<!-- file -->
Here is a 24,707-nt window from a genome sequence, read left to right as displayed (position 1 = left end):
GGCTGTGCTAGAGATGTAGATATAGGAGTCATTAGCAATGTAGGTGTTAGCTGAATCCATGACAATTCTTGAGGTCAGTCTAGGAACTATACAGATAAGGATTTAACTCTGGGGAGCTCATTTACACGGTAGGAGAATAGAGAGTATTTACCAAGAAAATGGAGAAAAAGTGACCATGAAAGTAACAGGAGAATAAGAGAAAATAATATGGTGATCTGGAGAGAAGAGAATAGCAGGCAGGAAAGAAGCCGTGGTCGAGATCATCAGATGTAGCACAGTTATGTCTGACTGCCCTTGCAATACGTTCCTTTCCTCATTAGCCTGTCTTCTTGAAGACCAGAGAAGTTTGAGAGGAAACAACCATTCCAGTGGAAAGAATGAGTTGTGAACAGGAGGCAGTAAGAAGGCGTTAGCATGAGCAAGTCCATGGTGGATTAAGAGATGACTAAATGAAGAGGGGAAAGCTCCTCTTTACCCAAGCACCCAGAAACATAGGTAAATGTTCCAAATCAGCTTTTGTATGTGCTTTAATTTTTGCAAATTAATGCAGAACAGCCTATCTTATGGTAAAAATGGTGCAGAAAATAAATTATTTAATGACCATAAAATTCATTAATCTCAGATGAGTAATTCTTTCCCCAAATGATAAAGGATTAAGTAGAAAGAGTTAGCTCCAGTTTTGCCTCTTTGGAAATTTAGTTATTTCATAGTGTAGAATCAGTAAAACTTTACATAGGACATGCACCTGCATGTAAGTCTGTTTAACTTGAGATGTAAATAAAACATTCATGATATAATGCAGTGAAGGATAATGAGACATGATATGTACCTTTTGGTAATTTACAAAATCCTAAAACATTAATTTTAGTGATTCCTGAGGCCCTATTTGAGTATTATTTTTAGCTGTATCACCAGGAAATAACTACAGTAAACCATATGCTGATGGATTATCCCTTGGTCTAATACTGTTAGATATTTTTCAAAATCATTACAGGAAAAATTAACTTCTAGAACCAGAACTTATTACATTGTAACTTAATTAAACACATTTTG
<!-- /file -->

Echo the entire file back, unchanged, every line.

Here is a 24,707-nt window from a genome sequence, read left to right as displayed (position 1 = left end):
GGCTGTGCTAGAGATGTAGATATAGGAGTCATTAGCAATGTAGGTGTTAGCTGAATCCATGACAATTCTTGAGGTCAGTCTAGGAACTATACAGATAAGGATTTAACTCTGGGGAGCTCATTTACACGGTAGGAGAATAGAGAGTATTTACCAAGAAAATGGAGAAAAAGTGACCATGAAAGTAACAGGAGAATAAGAGAAAATAATATGGTGATCTGGAGAGAAGAGAATAGCAGGCAGGAAAGAAGCCGTGGTCGAGATCATCAGATGTAGCACAGTTATGTCTGACTGCCCTTGCAATACGTTCCTTTCCTCATTAGCCTGTCTTCTTGAAGACCAGAGAAGTTTGAGAGGAAACAACCATTCCAGTGGAAAGAATGAGTTGTGAACAGGAGGCAGTAAGAAGGCGTTAGCATGAGCAAGTCCATGGTGGATTAAGAGATGACTAAATGAAGAGGGGAAAGCTCCTCTTTACCCAAGCACCCAGAAACATAGGTAAATGTTCCAAATCAGCTTTTGTATGTGCTTTAATTTTTGCAAATTAATGCAGAACAGCCTATCTTATGGTAAAAATGGTGCAGAAAATAAATTATTTAATGACCATAAAATTCATTAATCTCAGATGAGTAATTCTTTCCCCAAATGATAAAGGATTAAGTAGAAAGAGTTAGCTCCAGTTTTGCCTCTTTGGAAATTTAGTTATTTCATAGTGTAGAATCAGTAAAACTTTACATAGGACATGCACCTGCATGTAAGTCTGTTTAACTTGAGATGTAAATAAAACATTCATGATATAATGCAGTGAAGGATAATGAGACATGATATGTACCTTTTGGTAATTTACAAAATCCTAAAACATTAATTTTAGTGATTCCTGAGGCCCTATTTGAGTATTATTTTTAGCTGTATCACCAGGAAATAACTACAGTAAACCATATGCTGATGGATTATCCCTTGGTCTAATACTGTTAGATATTTTTCAAAATCATTACAGGAAAAATTAACTTCTAGAACCAGAACTTATTACATTGTAACTTAATTAAACACATTTTG